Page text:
The Valley View Ferry Authority Board has taken additional steps to revamp their employee policies as they continue to transition to a paid staffing model after years of relying on inmate labor.
During their Wednesday night monthly meeting, the board members who were present on Zoom voted to give captains on the ferry the ability to discipline deckhands for behavior which affects other employees, the ferry and the public.
Chair of the VVFA Board Todd Lockhart said this was not due to any specific event, but to eliminate the amount of time it takes to address any issues which could transpire.
"We are trying to eliminate the amount of time it takes from the time of any event that takes place, that in the captains judgement, is acted upon instead of waiting until the monthly meeting of the board," Lockhart explained.
Before the pandemic, the ferry used inmates from local detention centers as deckhands, but transitioned to paid employees, which is something they planned to do.
COVID-19 forced their hand, and the board composed of eight members from Jessamine, Fayette and Madison County, have been adapting since that time.
Before this motion's passing, if issues arose on the vessel, captains would report on events at the board's monthly meeting and the board would act on it accordingly. Lockhart said this would create a significant delay from the time of the event taking place, to the board being available to meet and determine further action.
Now, the intent is to have the captain speak with the deckhand(s) and try to address the unprofessional behavior. If what is determined from the captain's judgement does not resolve the situation, the deckhand could be sent home for the remainder of day. An incident report will be completed and the board will review it at their next monthly meeting.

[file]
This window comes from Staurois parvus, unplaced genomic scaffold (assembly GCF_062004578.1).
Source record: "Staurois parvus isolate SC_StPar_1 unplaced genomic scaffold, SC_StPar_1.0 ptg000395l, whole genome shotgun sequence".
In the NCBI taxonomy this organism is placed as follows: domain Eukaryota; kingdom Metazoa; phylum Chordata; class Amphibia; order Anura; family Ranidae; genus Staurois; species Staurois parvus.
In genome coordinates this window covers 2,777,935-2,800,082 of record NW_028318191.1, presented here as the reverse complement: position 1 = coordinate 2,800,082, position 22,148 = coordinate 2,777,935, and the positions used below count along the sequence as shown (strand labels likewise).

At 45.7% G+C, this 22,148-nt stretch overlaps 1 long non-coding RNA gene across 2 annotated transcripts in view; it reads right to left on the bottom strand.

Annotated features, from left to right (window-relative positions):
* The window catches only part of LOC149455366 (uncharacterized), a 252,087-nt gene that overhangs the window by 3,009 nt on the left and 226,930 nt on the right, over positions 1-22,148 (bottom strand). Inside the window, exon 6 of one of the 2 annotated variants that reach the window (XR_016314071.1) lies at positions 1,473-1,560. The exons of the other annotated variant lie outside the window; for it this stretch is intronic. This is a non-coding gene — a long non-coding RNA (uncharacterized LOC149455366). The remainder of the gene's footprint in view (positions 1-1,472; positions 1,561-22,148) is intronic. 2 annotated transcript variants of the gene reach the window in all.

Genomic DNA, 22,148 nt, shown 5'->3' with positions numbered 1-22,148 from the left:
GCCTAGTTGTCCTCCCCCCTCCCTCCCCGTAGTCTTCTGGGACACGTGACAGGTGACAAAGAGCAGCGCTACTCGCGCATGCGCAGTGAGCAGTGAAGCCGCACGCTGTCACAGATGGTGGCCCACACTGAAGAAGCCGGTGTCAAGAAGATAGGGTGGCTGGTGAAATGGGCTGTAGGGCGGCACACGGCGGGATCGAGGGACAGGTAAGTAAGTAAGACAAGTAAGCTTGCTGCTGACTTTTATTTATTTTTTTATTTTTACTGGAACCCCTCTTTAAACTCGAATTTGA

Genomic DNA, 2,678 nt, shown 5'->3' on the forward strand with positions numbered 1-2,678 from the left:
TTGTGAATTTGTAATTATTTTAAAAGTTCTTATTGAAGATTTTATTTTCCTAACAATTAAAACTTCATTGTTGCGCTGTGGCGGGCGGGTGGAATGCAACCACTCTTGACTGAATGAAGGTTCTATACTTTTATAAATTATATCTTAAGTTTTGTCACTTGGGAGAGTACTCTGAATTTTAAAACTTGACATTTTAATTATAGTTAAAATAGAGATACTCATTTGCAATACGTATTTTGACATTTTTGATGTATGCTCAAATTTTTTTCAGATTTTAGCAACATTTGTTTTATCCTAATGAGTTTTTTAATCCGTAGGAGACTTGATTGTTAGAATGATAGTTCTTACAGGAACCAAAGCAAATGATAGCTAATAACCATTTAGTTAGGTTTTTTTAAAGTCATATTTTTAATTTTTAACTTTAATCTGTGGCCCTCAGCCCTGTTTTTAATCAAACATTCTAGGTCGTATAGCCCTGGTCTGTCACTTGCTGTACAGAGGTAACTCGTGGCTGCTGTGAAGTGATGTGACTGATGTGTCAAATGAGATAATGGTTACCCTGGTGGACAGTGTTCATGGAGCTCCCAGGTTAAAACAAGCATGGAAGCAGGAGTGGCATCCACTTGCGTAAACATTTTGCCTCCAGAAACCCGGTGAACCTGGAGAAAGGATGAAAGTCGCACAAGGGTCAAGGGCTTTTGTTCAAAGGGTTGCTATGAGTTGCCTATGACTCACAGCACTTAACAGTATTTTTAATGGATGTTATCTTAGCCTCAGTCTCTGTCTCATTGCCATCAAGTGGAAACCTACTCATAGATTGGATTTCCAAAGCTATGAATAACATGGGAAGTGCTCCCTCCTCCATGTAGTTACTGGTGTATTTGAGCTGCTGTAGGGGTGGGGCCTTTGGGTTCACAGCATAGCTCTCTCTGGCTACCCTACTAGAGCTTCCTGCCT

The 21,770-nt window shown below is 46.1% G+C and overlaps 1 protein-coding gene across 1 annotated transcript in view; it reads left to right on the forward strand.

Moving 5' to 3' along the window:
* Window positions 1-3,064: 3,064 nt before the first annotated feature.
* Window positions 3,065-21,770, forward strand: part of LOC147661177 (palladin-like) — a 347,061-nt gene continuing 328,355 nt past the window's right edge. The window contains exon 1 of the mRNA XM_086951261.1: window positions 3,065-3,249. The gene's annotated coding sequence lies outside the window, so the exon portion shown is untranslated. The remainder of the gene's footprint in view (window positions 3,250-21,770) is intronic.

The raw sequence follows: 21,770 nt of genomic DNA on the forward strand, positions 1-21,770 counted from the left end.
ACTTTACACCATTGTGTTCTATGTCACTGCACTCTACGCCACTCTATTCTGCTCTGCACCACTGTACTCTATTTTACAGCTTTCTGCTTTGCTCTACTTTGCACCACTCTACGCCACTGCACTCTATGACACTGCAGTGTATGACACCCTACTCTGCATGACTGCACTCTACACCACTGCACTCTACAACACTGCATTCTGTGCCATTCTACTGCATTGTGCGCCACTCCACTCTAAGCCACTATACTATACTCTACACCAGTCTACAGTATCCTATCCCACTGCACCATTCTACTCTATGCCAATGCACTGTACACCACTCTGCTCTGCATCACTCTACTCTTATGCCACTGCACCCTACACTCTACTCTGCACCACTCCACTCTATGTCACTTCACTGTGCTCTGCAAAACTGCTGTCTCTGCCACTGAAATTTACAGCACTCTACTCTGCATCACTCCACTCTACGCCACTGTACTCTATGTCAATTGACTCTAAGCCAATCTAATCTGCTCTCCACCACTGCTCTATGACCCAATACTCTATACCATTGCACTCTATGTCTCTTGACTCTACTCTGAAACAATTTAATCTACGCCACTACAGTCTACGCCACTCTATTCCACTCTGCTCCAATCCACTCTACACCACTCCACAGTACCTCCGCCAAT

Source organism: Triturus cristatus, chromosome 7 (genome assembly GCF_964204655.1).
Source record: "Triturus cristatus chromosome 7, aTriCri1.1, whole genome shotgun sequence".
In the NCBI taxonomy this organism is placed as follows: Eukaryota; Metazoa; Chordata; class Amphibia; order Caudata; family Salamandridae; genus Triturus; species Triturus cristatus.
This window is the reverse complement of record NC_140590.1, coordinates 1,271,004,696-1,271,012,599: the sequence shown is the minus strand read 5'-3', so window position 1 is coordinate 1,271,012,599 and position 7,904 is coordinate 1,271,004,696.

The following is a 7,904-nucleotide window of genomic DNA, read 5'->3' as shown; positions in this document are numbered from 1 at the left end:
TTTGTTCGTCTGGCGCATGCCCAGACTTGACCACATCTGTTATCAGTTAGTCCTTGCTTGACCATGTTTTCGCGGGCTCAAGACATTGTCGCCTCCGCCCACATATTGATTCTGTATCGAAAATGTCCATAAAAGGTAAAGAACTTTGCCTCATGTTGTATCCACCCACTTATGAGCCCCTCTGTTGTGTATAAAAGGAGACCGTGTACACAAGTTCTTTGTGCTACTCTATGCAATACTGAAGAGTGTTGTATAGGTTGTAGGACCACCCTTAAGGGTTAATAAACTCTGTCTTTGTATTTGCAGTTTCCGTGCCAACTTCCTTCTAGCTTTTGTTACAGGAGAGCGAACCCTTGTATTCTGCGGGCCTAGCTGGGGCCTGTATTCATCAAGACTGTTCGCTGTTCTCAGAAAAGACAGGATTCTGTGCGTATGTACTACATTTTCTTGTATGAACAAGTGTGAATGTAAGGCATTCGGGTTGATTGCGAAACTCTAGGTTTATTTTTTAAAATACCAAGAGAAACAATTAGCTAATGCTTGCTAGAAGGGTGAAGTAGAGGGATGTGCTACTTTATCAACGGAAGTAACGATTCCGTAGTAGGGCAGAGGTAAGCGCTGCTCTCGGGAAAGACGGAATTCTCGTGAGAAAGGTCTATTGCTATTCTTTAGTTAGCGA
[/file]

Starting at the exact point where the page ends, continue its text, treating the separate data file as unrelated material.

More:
Lockhart said this action demonstrates to all of their employees the board supports the decisions of captains to maintain the daily safe operations of the ferry during their shifts.
"This is an ongoing process of making the Valley View Ferry a safe place to work, as well as a good place to work, for our employees and to provide a quality service to the surrounding area," Lockhart said on behalf of the board's entirety.
In addition to this action, the board is continuing work to establish an employee handbook. Madison County representatives Terri Anderson-Burke and Melinda Jones have worked with April Willis, the board's bookkeeper to write the document and make edits.
For months, the handbook has been on the agenda to be presented, but has been consistently pushed back due to several factors such as not enough time to cover with other action items on the agenda, more edits to the document, and not enough members are present at the meeting.
At least three members were missing from the January meeting, and those who are putting together the document said they didn't want to present and vote on it without all members.
"I don't want to present it and just a few people be there and them come back and say, 'I don't like that part of it, or that needs to be changed,'" said Anderson-Burke.
It's the board's hope to make changes and present a final document at a special called meeting in February specifically designated for the employee handbook.
The ferry board's next regularly scheduled meeting is Feb. 9, 2022, at 6 p.m. The meeting could either be over Zoom or at the Madison County EMS building on South Keeneland Drive.
These meetings are free and open to the public.